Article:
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Confinement in Caesarea
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Texts: Acts 24; Acts 25; Acts 26; 1 Corinthians 1:23
September 22, 2018

You’d think it’s a no-brainer: a hurricane is coming, so leave! Over a million people faced mandatory evacuation orders ahead of Hurricane Florence, but not everyone complied. Some would rather not deal with the hassle of loading up the car and driving to some place they’d rather not be, says Jay Baker, a Florida State University professor who studies hurricane evacuation behavior. “Once you leave, it’s hard to get back to check on damage,” said Tim Terman. “My home is all my wife and I have, a lifetime of stuff.” Baker said people are more willing to face the trouble of evacuating when they understand the hazards. “When asked, ‘Why did you leave?’ the overwhelming reason is that they thought they wouldn’t be safe where they were.”

Laura Randolph said she felt comfortable riding out the storm in Myrtle Beach. “We just feel pretty secure with everything. We feel like we prepared. We have our kits ready.” Some have weathered storms before but didn’t experience heavy damage, creating a false security. Baker says, “They have misconceptions about how severely they could be affected by a certain type of storm because they haven’t experienced the worst of that type of storm.” Flooding is more life threatening than wind damage. Most people, however, are more concerned about wind damage than storm surge. “They know about hurricanes generally, but they don’t understand about storm surge, and they don’t understand how it will affect them where they live,” Baker said.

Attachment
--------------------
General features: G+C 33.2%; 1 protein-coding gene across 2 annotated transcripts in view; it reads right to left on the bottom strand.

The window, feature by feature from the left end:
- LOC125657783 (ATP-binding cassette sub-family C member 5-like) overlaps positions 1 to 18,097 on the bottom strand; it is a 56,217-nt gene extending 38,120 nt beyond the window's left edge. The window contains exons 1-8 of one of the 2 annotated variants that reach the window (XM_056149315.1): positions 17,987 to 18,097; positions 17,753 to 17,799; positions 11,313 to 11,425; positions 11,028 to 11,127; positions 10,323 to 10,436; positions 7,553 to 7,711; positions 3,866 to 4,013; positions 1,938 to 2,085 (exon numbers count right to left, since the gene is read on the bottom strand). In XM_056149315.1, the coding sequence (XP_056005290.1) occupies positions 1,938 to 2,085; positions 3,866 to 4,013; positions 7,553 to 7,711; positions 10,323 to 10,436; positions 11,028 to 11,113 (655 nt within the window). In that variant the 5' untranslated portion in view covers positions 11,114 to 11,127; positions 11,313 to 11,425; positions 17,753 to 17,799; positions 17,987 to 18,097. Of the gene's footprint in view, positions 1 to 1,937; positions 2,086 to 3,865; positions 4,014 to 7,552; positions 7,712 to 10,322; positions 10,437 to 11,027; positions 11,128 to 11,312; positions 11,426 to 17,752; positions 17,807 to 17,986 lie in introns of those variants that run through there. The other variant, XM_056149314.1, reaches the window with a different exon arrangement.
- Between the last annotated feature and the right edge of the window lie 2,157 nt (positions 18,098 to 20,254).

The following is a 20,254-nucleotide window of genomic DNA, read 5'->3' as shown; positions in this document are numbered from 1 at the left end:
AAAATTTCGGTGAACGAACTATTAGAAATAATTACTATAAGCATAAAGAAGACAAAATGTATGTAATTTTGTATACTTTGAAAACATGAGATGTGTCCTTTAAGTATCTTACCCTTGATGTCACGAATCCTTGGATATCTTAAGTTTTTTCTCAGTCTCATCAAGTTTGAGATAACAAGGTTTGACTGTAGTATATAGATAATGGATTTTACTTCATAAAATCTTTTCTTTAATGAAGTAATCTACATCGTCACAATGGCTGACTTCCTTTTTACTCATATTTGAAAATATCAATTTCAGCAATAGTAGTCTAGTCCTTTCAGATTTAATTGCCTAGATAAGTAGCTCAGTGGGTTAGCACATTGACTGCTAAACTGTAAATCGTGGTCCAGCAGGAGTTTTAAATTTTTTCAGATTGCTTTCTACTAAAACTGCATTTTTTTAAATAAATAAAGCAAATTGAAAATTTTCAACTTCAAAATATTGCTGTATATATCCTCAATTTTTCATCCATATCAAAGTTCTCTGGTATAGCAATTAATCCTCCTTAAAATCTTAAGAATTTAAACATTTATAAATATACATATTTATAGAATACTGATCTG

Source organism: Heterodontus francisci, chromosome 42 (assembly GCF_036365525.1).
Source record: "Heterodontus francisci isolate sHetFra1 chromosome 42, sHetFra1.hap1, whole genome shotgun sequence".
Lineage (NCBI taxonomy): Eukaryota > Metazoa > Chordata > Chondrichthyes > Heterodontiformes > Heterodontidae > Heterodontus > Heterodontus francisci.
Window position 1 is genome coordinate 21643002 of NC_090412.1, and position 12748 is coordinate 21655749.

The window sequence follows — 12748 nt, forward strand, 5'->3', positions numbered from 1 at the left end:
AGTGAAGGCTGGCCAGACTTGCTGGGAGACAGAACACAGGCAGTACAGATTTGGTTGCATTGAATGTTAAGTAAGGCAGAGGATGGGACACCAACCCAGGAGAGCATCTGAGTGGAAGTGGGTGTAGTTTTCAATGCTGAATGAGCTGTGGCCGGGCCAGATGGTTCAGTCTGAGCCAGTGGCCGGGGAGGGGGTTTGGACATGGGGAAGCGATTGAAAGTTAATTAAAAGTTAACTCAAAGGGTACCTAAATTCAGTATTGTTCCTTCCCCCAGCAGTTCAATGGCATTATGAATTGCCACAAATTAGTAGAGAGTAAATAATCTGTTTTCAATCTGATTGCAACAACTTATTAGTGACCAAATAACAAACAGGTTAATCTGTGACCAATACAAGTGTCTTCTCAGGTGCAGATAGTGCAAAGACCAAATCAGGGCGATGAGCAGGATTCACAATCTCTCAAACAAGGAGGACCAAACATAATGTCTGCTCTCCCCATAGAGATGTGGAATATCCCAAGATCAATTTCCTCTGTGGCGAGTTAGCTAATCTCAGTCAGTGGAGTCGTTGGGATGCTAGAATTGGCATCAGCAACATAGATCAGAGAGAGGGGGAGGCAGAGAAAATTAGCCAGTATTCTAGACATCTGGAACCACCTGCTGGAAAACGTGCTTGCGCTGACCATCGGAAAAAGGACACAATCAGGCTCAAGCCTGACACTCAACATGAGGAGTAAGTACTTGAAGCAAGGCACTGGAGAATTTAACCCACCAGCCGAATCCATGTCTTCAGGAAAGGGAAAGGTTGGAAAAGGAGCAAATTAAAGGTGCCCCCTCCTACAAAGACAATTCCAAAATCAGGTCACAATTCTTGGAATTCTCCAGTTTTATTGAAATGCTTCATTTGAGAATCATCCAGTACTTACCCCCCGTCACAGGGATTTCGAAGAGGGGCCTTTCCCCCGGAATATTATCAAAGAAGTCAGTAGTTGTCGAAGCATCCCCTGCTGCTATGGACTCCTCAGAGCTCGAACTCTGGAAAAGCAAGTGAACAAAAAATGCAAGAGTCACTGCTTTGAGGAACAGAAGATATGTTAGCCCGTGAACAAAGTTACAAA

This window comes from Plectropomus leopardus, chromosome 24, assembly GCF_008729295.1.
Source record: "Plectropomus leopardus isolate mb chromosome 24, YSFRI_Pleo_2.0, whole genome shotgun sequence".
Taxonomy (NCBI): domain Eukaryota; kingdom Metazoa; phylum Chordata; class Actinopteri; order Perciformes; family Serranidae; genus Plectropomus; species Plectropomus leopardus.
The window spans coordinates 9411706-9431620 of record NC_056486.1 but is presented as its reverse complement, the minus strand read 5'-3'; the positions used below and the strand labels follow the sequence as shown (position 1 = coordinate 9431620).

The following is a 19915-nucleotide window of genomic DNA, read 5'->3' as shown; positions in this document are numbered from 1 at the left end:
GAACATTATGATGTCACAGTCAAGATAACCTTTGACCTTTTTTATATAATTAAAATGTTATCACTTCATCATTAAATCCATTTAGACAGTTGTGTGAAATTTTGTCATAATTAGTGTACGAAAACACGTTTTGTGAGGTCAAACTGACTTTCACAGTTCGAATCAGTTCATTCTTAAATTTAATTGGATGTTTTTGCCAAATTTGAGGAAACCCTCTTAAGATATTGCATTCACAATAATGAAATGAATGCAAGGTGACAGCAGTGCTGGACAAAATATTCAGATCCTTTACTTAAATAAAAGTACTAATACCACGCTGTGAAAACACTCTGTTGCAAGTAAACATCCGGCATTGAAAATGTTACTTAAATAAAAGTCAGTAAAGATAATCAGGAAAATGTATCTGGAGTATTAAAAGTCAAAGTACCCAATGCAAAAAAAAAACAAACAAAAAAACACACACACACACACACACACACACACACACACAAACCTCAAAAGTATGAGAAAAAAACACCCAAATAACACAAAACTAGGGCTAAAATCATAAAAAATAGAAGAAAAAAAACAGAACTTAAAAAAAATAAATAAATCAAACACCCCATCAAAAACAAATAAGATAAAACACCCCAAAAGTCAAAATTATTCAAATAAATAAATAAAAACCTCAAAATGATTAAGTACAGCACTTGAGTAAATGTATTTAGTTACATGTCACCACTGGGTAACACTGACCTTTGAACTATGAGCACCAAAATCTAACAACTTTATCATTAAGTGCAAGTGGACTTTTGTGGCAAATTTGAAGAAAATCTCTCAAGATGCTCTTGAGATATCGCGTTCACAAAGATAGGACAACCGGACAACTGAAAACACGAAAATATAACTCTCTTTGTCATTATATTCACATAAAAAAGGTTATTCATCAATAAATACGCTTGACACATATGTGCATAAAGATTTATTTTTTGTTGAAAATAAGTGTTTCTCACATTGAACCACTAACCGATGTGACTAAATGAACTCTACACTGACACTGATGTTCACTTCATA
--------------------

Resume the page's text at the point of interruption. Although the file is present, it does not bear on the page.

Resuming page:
Houston, known for its susceptibility to flooding because of its flatness, never evacuated during Hurricane Harvey. Mayor Sylvester Turner defended his decision: “You literally cannot put 6.5 million people on the road. If you think the situation right now is bad, you give an order to evacuate, you are creating a nightmare.”1

Acts 26:32 reveals that Paul could have potentially left his prison confinement, yet he chose to stay put. Facing the uncertainty of his continued imprisonment, he pushed forward with his plan to witness in Rome, even as an inmate. Our lesson this week explores how, through his imprisonment, God gave Paul unprecedented evangelistic opportunities in Caesarea—he witnessed to some of the most important dignitaries in Judea. The brutal governor Felix would have released Paul for the right price. Governor Festus couldn’t refute Paul’s reasoning, but feared alienating the Jewish leaders.

Paul even boldly declared that he wished Herod Agrippa would become a Christian. Agrippa had to admit that Paul made a compelling case from Scripture, but he couldn’t quite take that courageous step. Paul understood that his message was “a stumbling block to Jews and foolishness to Gentiles” (1 Corinthians 1:23), and yet he persisted in the face of a hurricane of opposition. Jesus said that we would possibly share the gospel with governors and kings, even as inmates of the state. Paul’s experience in Caesarea confirms that prophecy.

~ cb

1. https://www.cnn.com/2018/09/11/us/mandatory-evacuations-hurricane-stay-put-trnd/index.html